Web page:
Boise & Garden City

5,000 attend Boise’s Women’s March: ‘[Trump] is our leader now. ... It’s important we have a voice’

Thousands gather for Women’s March on Idaho

As many as 5,000 women and human-rights supporters gather at the steps of the Idaho Statehouse for the Women's March through Downtown Boise on Saturday, Jan. 21, 2017.
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As many as 5,000 women and human-rights supporters gather at the steps of the Idaho Statehouse for the Women's March through Downtown Boise on Saturday, Jan. 21, 2017.

LaDonna Readmond has felt moved to be part of a public demonstration only a few times in her life — the first was after civil-rights leader Martin Luther King was assassinated in 1968.

The 75-year-old retired teacher, along with her daughter and granddaughter, was on the march again Saturday in Downtown Boise. They were among 5,000 participants in the Women’s March on Idaho, which drew a crowd that was about 40 percent men and included many children, dogs and at least one pet ferret.

It was one of more than 670 women’s marches around the world, including several in Idaho (including Driggs, Idaho Falls, Ketchum, Moscow, Pocatello, Sandpoint and Stanley). Heavy snow began to fall in Boise as marchers gathered at 10 a.m on the Idaho State Capitol steps, and that later turned to rain.

A Washington, D.C. official says the estimated turnout for the Women's March in the city now stands at a half a million. It is about double the amount of people who showed up to President Donald Trump's inauguration.

Participants held signs with a wide range of political messages, including “Climate change is real,” “Babies against bigots” and “Fight sexism.” Some wore hats with ears, which have been dubbed Pussyhats.

Most of more than a dozen marchers who the Statesman spoke with had grave concerns about where the country is headed under President Donald Trump. Several said they planned to continue to speak out and resist what they worry would be rollbacks in civil and reproductive rights, as well as rising health care costs.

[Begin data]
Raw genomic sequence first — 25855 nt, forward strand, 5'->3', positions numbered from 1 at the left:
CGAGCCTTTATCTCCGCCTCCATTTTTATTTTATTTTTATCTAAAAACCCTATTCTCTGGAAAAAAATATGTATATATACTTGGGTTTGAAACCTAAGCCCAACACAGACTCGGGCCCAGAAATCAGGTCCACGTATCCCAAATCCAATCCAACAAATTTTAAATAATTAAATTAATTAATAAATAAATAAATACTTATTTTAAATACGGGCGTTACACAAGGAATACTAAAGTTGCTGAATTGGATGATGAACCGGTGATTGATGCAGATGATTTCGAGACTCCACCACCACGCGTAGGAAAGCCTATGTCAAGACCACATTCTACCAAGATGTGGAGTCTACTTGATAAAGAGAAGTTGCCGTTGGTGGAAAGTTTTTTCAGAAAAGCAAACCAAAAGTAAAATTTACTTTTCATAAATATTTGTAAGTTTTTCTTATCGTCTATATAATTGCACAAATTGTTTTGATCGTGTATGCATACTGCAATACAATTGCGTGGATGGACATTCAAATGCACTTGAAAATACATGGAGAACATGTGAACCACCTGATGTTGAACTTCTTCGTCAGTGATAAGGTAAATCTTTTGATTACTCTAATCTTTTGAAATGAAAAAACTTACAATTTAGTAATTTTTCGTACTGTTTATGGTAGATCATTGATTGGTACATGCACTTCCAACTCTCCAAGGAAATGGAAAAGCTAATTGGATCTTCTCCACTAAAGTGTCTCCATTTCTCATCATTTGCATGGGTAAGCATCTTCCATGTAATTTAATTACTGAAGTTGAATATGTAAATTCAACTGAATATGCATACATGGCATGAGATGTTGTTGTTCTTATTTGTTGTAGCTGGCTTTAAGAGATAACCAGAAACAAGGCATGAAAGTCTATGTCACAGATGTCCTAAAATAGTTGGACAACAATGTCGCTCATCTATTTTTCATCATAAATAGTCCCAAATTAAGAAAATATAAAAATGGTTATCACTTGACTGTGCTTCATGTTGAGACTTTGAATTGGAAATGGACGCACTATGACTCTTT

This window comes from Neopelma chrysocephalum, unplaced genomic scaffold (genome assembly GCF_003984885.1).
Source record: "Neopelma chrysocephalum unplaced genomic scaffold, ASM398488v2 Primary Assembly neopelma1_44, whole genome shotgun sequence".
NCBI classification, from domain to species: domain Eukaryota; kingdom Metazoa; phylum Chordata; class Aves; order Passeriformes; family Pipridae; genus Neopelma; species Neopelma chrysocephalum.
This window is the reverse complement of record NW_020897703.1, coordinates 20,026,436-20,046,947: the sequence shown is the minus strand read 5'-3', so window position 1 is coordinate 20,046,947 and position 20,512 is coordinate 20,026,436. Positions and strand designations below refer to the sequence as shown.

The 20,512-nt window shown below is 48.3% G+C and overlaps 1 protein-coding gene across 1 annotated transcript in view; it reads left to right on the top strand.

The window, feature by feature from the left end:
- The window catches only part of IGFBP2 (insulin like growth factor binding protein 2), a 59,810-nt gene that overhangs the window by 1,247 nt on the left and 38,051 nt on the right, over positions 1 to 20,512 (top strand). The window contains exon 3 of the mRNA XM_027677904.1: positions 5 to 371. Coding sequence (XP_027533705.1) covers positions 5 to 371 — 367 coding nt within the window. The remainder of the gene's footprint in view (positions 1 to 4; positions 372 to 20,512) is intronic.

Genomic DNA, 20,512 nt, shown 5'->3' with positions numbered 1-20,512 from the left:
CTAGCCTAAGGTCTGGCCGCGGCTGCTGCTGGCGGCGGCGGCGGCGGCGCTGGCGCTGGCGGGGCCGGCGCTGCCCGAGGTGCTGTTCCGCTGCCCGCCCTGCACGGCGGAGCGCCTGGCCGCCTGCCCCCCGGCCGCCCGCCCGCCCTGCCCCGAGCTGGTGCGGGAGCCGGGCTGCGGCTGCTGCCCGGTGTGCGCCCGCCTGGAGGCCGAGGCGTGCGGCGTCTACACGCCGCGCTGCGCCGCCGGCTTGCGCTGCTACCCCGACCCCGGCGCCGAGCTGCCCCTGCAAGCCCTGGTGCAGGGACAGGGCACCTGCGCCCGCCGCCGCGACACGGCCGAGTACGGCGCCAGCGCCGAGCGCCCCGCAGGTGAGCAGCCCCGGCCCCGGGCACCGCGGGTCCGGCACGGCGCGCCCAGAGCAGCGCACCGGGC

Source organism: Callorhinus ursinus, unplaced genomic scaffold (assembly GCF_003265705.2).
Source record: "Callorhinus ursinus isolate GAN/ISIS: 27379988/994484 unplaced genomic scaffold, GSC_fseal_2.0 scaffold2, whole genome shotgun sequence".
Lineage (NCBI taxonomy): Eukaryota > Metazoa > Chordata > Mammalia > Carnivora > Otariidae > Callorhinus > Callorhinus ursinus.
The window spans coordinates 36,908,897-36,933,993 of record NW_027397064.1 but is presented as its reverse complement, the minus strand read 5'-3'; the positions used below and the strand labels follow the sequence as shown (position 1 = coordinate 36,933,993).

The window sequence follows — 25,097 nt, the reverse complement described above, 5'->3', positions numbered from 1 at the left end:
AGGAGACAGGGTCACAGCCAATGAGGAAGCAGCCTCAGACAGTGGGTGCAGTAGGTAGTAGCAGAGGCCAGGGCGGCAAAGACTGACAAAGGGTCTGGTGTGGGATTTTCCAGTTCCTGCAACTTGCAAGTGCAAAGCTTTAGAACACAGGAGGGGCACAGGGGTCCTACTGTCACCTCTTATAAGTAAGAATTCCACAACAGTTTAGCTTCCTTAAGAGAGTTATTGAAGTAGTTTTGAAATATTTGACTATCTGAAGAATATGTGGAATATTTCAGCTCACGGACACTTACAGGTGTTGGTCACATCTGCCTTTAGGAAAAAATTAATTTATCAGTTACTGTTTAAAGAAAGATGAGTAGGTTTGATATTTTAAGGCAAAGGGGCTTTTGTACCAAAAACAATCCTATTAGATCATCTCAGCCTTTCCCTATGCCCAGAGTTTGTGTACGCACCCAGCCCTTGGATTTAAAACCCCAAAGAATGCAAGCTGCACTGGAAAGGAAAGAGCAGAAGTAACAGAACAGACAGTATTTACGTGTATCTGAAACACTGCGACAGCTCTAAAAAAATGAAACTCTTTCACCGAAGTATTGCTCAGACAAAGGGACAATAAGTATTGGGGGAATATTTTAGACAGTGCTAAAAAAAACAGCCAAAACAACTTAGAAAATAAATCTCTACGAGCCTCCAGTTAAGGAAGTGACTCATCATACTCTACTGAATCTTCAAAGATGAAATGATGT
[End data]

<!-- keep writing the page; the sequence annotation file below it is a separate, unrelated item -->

“It’s about equal rights and maintaining our American freedoms — freedom of religion,” Readmond said.

Readmond’s worried about the civil rights of her gay relatives and access to women’s health care, including affordable birth control, under President Donald Trump. Her daughter, Jessica, 37, doesn’t want to see the Affordable Care Act repealed.

“Literally, it saved my family,” she said, explaining that she had a difficult pregnancy and would have incurred massive debt without access to insurance.

Boisean Elaine Keogh, a 65-year-old retired special education director, rode her bike to the march. She stood in a line of about 35 people to get a cup of coffee at Dawson Taylor before it started.

“I’m here because I want to support the women’s movement in solidarity against anything that might put it in jeopardy,” she said. “[Trump] is our leader now, and that’s the reason I think it’s important we have a voice.”

Boisean Emily Dixon, 29, said she is disturbed about comments Trump made in a private conversation that was recorded about grabbing women’s private parts. She was surprised people still voted for him.

“He’s bragging about sexually assaulting women. We’re supposed to look up to someone like that?” she said.

Her husband, Brent Thorsen, 30, held a sign that read, “You can’t comb over misogyny.”

“[Trump] hasn’t really ever done anything good for women that I’ve ever seen,” Dixon said.

“Except beauty pageants,” Thorsen added.

Kathy Clark, 68, braved difficult road conditions in a three-hour drive from Bellevue to be at the Boise march. She brought her Sussex spaniel, Jack, who had his own Pussyhat.

Clark is a staunch supporter of abortion rights and doesn’t want to see new restrictions.

“I had to have an illegal abortion in 1967, and I almost died,” she said. She doesn’t want to see any woman go through what she did.

There were a handful of pro-life activists at the march.

Scott Herndon, who traveled to Boise from Coeur d’Alene, spoke to passersby with a megaphone. He told one man who stopped to chat that he didn’t vote for Trump because he doesn’t like the way Trump treats women.

Herndon was promoting an initiative that would outlaw abortion in Idaho and make it a crime (first-degree murder).

“We’d like to see protection for women from conception to death,” he told the Statesman. One of his five daughters joined him at the march Saturday.